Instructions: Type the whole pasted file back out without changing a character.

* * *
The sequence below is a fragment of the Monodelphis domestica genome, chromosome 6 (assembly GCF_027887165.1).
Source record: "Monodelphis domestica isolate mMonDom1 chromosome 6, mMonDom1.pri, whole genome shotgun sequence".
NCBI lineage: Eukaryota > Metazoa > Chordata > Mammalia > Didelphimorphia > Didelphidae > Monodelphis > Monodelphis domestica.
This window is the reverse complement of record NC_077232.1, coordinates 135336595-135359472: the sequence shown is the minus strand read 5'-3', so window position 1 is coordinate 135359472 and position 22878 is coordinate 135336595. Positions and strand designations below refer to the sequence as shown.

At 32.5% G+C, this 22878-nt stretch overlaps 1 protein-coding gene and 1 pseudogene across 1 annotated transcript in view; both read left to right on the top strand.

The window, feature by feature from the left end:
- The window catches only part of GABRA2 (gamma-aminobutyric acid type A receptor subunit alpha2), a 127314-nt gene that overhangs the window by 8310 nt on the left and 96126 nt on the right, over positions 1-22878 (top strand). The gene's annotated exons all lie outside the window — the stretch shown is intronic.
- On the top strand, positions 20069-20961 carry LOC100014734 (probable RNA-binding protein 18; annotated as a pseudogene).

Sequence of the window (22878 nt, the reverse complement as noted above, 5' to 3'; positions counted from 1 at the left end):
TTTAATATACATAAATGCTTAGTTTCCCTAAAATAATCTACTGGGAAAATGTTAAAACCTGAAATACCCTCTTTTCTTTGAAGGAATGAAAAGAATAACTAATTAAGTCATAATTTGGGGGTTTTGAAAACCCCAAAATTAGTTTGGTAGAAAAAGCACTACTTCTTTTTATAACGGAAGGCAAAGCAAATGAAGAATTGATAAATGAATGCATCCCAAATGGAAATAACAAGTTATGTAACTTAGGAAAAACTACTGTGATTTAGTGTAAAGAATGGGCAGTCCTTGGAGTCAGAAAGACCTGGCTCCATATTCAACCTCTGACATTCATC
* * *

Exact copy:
The sequence below is a fragment of the Monodelphis domestica genome, chromosome 6 (assembly GCF_027887165.1).
Source record: "Monodelphis domestica isolate mMonDom1 chromosome 6, mMonDom1.pri, whole genome shotgun sequence".
NCBI lineage: Eukaryota > Metazoa > Chordata > Mammalia > Didelphimorphia > Didelphidae > Monodelphis > Monodelphis domestica.
This window is the reverse complement of record NC_077232.1, coordinates 135336595-135359472: the sequence shown is the minus strand read 5'-3', so window position 1 is coordinate 135359472 and position 22878 is coordinate 135336595. Positions and strand designations below refer to the sequence as shown.

At 32.5% G+C, this 22878-nt stretch overlaps 1 protein-coding gene and 1 pseudogene across 1 annotated transcript in view; both read left to right on the top strand.

The window, feature by feature from the left end:
- The window catches only part of GABRA2 (gamma-aminobutyric acid type A receptor subunit alpha2), a 127314-nt gene that overhangs the window by 8310 nt on the left and 96126 nt on the right, over positions 1-22878 (top strand). The gene's annotated exons all lie outside the window — the stretch shown is intronic.
- On the top strand, positions 20069-20961 carry LOC100014734 (probable RNA-binding protein 18; annotated as a pseudogene).

Sequence of the window (22878 nt, the reverse complement as noted above, 5' to 3'; positions counted from 1 at the left end):
TTTAATATACATAAATGCTTAGTTTCCCTAAAATAATCTACTGGGAAAATGTTAAAACCTGAAATACCCTCTTTTCTTTGAAGGAATGAAAAGAATAACTAATTAAGTCATAATTTGGGGGTTTTGAAAACCCCAAAATTAGTTTGGTAGAAAAAGCACTACTTCTTTTTATAACGGAAGGCAAAGCAAATGAAGAATTGATAAATGAATGCATCCCAAATGGAAATAACAAGTTATGTAACTTAGGAAAAACTACTGTGATTTAGTGTAAAGAATGGGCAGTCCTTGGAGTCAGAAAGACCTGGCTCCATATTCAACCTCTGACATTCATC